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The Acceleration of Machine Learning and its Vertical Realizations

By Roverso, Davide 17. May 2018

The Acceleration of Machine Learning and Its Vertical RealizationMachine learning development is accelerating at an unprecedented pace as new breakthroughs and applications are being announced or demonstrated on an almost weekly basis.

Driving the acceleration is a combination of advances in machine learning methods, such as deep learning, advances in hardware and GPU-accelerated computing, as well as a continuously increasing focus in machine learning R&D by all the major technology centers, universities, and giants such as Google, Facebook, Microsoft, Baidu, and the like. Further, development is now in a positive feedback loop, thanks to the extraordinary openness of the AI community, demonstrated both by the pace of results publication as well as the adoption and contribution to open source initiatives, by academia and industry alike.

It is no surprise then that open source frameworks and tools have become the de facto standard and best available technology in this field. Microsoft, in particular, has proven to be a champion of this transformation, topping the list of organizations with the most open source contributions on GitHub.

Download for free: Next Gen Utility Infrastructure Operation 

The Difference Between Horizontal and Vertical AI Start-ups

The evolving venture capital landscape is another indicator of the acceleration of machine learning and AI in general. While it is a fact that venture capital funding is rushing into machine learning and AI startups, growing according to CB Insights from $589M in 2012 to over $5B in 2016, it’s important to distinguish between horizontal AI startups delivering generic tools and AI services across industries, and vertical AI startups that solve full-stack industry problems, as correctly pointed out by Bradford Cross, founder and partner of DCVC, the world’s leading machine learning and big data venture capital fund. We fully share his view that if a company isn’t solving a full-stack problem, it will soon face an increasingly commoditized world of “shallow” AI services, and will likely end up either being acquired or wound-down due to lack of traction.

Vertical AI startups, such as eSmart Systems, solve full-stack, concrete industry problems that require deep domain expertise, access to unique proprietary data, and a product that utilizes machine learning and AI to deliver its core value proposition. This puts eSmart Systems in the unique position of being able to identify real customer needs at all levels of the organization that can be better met with AI, or new needs that can’t be met without AI.

Read also: Using Machine Learning and Smart Meter Data for Fraud Detection

Artificial Intelligence to Support Power Utilities  

Among other applications, eSmart Systems focuses on using AI to meet new load management needs of utilities, as well as their increasing needs for intelligent asset management. This is achieved, for example, by advanced load prediction models at different aggregation levels, predictions for distributed generation and storage, and with deep learning enabled drone-based inspection of power transmission and distribution infrastructure. These AI implementations are at the core of two of eSmart Systems’s full-stack solutions, Connected Grid and Connected Drone respectively, that support power utilities in their day to day operations and deliver tangible value to our customers.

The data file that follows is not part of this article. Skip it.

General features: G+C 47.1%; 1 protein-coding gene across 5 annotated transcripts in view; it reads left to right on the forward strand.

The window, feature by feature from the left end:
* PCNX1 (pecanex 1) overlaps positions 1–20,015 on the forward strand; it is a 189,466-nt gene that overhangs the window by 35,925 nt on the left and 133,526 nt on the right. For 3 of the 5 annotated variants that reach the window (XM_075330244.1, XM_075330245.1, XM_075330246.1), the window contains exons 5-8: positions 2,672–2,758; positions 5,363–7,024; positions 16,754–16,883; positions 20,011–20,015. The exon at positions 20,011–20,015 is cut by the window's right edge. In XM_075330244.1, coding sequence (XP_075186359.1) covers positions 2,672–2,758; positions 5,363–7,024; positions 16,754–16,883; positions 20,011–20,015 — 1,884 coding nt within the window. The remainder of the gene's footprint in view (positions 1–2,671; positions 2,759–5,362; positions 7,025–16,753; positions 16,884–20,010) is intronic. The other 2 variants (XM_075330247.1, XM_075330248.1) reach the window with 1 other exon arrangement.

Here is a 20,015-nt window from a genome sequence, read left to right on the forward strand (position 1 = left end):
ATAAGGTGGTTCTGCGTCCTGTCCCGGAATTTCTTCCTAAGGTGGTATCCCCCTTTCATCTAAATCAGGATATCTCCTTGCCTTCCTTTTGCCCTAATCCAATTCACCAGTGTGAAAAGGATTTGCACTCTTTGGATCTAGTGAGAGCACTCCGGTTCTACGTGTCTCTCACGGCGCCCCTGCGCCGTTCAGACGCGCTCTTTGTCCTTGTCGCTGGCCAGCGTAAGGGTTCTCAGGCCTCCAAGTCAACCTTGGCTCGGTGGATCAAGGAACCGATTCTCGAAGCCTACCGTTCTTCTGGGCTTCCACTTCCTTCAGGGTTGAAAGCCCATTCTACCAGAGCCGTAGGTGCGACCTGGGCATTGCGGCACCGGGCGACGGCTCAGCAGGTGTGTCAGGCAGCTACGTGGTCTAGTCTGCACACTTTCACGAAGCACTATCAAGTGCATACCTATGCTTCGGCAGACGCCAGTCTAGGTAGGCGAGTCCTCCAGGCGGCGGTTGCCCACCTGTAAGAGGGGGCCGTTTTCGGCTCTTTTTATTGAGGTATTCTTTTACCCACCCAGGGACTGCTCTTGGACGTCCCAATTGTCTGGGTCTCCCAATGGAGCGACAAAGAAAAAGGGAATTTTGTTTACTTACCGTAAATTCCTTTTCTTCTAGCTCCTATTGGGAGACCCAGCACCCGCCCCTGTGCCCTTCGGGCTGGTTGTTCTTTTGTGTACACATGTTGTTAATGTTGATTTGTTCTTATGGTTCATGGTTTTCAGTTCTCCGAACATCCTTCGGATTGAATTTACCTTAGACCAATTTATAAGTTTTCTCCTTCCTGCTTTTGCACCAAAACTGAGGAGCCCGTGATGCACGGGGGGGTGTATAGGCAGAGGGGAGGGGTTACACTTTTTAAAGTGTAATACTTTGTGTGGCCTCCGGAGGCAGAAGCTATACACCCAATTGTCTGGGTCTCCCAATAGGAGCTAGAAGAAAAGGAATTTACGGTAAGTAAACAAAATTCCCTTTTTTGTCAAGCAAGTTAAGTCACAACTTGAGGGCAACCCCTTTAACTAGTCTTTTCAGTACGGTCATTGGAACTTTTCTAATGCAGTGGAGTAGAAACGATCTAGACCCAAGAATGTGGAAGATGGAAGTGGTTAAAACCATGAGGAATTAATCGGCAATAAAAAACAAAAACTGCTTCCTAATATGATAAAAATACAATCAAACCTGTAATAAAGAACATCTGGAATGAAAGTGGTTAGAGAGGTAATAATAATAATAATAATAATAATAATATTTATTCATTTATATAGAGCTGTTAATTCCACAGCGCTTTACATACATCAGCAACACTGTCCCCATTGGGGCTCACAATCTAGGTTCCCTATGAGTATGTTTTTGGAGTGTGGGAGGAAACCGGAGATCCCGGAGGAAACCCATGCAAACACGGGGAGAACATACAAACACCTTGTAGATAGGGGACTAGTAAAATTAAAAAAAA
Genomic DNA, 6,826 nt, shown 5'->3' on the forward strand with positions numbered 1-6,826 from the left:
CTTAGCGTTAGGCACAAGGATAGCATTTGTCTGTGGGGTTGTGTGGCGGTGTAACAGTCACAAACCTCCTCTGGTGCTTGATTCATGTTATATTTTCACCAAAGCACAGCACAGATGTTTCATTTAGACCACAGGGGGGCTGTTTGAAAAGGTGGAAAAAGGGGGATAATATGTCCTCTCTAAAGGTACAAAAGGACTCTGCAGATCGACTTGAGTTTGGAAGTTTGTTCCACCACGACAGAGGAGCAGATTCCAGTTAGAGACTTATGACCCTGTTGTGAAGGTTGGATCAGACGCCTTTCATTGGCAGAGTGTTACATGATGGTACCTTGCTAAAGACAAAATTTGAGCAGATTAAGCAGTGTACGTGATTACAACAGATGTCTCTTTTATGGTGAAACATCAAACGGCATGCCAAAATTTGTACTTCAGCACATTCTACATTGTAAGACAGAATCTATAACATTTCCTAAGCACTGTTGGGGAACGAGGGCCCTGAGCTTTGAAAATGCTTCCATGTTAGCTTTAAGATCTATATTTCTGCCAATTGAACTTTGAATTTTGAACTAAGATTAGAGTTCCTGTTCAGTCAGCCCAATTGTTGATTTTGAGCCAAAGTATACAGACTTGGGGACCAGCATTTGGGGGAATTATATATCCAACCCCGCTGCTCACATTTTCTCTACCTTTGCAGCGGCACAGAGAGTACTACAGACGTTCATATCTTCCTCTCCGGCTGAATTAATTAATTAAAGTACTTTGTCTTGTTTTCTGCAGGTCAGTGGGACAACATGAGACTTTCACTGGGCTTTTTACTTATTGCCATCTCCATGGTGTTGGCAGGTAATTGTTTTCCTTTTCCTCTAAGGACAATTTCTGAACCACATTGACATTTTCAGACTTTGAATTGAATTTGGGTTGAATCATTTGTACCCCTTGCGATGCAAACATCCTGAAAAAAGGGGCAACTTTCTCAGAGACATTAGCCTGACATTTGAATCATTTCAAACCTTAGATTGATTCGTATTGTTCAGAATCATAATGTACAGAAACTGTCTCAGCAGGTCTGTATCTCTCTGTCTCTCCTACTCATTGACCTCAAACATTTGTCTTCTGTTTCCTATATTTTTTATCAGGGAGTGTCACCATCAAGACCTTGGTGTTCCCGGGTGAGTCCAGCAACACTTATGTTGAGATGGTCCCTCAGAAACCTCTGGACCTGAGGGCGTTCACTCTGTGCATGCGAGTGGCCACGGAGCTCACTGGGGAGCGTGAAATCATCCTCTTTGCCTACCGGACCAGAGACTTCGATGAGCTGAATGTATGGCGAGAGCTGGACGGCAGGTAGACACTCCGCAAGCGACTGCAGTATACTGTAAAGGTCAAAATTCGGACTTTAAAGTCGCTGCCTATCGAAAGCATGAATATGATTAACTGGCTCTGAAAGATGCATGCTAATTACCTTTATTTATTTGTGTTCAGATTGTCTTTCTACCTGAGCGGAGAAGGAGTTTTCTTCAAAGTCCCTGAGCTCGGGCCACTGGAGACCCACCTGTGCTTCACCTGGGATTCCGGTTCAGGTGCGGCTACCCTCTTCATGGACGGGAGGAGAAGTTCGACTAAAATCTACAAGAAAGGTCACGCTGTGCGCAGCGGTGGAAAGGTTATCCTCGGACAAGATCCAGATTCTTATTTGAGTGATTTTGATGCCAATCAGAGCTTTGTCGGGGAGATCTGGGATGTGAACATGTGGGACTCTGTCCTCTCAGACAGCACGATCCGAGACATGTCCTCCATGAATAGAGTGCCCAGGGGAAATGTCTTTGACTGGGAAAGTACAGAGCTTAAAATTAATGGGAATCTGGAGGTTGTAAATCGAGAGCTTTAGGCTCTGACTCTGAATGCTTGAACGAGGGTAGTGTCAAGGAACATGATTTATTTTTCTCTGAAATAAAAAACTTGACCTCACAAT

Read also: Why AI and Machine Learning are Essential for Next Gen Utilities

Savings in Existing Infrastructure

Taking the example of Connected Grid as a case in point, the concrete feedback gathered from two early adopter mid-sized Norwegian DSOs reveal that in one year, these two DSOs combined saved about $1.5M in faster fault detection and recovery, and close to $4.7M in smarter investments and better use of existing infrastructure. A conservative estimate of $6M savings per year for these two DSOs extrapolated to the whole country, shows potential savings of about $240M per year; This with existing infrastructure and technology in Norway alone.

Another example is Jacksonville Electricity Authority (JEA) and how they used advanced drone technology and machine learning to restore power in the aftermath of Hurricane Irma in 2017.

These references are examples of how machine learning and AI technology will continue accelerating and I am convinced that start-ups with full-stack vertical approach will continue strengthening strategic position and market share.

Download for free: Next Gen Utility Infrastructure Operation 

Roverso, Davide's photo

By: Roverso, Davide

Davide is Chief Analytics Officer at eSmart Systems and leads the analytics team. He holds a PhD in Computing Science from Aberdeen University (UK). Davide has 25 years’ experience in the field of Machine Learning and Big Data Analytics, with applications in diagnostics, prognostics, condition monitoring, and early fault detection in complex processes, in sectors ranging from energy to medicine and environmental monitoring. He has authored over 90 publications in international journals, conference proceedings and edited books.

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